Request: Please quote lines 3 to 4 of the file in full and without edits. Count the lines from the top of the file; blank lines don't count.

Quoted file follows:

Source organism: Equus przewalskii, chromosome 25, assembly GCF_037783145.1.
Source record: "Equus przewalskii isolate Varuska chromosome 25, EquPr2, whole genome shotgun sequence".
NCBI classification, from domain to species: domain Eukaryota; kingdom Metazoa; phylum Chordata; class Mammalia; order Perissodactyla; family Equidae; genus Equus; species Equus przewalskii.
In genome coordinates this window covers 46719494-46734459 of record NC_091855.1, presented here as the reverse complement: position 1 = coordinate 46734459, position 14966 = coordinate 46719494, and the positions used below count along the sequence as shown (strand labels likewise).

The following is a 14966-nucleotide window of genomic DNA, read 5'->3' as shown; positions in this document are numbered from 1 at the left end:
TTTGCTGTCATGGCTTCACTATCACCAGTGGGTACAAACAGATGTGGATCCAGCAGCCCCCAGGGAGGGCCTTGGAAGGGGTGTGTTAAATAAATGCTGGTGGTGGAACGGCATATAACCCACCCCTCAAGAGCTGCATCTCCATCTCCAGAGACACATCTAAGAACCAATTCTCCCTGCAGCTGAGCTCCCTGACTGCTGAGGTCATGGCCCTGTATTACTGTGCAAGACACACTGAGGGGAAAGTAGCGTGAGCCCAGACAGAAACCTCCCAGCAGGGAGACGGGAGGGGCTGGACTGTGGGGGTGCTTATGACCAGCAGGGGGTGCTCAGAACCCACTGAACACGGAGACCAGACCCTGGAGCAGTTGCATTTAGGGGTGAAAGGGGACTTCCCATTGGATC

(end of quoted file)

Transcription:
NCBI classification, from domain to species: domain Eukaryota; kingdom Metazoa; phylum Chordata; class Mammalia; order Perissodactyla; family Equidae; genus Equus; species Equus przewalskii.
In genome coordinates this window covers 46719494-46734459 of record NC_091855.1, presented here as the reverse complement: position 1 = coordinate 46734459, position 14966 = coordinate 46719494, and the positions used below count along the sequence as shown (strand labels likewise).